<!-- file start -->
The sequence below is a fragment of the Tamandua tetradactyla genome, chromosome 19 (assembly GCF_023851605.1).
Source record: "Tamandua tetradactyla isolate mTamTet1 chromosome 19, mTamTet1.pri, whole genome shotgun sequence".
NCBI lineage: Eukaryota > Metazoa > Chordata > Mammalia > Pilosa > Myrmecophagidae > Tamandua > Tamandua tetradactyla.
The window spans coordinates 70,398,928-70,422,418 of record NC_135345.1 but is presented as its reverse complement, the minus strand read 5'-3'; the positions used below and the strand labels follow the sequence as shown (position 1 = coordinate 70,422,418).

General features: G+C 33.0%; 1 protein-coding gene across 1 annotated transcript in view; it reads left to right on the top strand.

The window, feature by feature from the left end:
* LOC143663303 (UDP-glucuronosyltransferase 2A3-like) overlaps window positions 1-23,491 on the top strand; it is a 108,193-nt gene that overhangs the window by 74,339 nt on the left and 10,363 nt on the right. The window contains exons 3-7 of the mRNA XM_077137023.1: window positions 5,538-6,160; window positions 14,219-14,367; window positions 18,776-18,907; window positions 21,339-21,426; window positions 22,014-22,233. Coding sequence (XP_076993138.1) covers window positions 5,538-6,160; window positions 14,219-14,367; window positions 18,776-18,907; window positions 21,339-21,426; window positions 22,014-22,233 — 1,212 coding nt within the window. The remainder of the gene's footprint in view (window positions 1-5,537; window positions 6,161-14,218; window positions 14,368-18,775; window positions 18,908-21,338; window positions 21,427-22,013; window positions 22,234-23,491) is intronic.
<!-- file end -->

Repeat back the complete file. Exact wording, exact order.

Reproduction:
The sequence below is a fragment of the Tamandua tetradactyla genome, chromosome 19 (assembly GCF_023851605.1).
Source record: "Tamandua tetradactyla isolate mTamTet1 chromosome 19, mTamTet1.pri, whole genome shotgun sequence".
NCBI lineage: Eukaryota > Metazoa > Chordata > Mammalia > Pilosa > Myrmecophagidae > Tamandua > Tamandua tetradactyla.
The window spans coordinates 70,398,928-70,422,418 of record NC_135345.1 but is presented as its reverse complement, the minus strand read 5'-3'; the positions used below and the strand labels follow the sequence as shown (position 1 = coordinate 70,422,418).

General features: G+C 33.0%; 1 protein-coding gene across 1 annotated transcript in view; it reads left to right on the top strand.

The window, feature by feature from the left end:
* LOC143663303 (UDP-glucuronosyltransferase 2A3-like) overlaps window positions 1-23,491 on the top strand; it is a 108,193-nt gene that overhangs the window by 74,339 nt on the left and 10,363 nt on the right. The window contains exons 3-7 of the mRNA XM_077137023.1: window positions 5,538-6,160; window positions 14,219-14,367; window positions 18,776-18,907; window positions 21,339-21,426; window positions 22,014-22,233. Coding sequence (XP_076993138.1) covers window positions 5,538-6,160; window positions 14,219-14,367; window positions 18,776-18,907; window positions 21,339-21,426; window positions 22,014-22,233 — 1,212 coding nt within the window. The remainder of the gene's footprint in view (window positions 1-5,537; window positions 6,161-14,218; window positions 14,368-18,775; window positions 18,908-21,338; window positions 21,427-22,013; window positions 22,234-23,491) is intronic.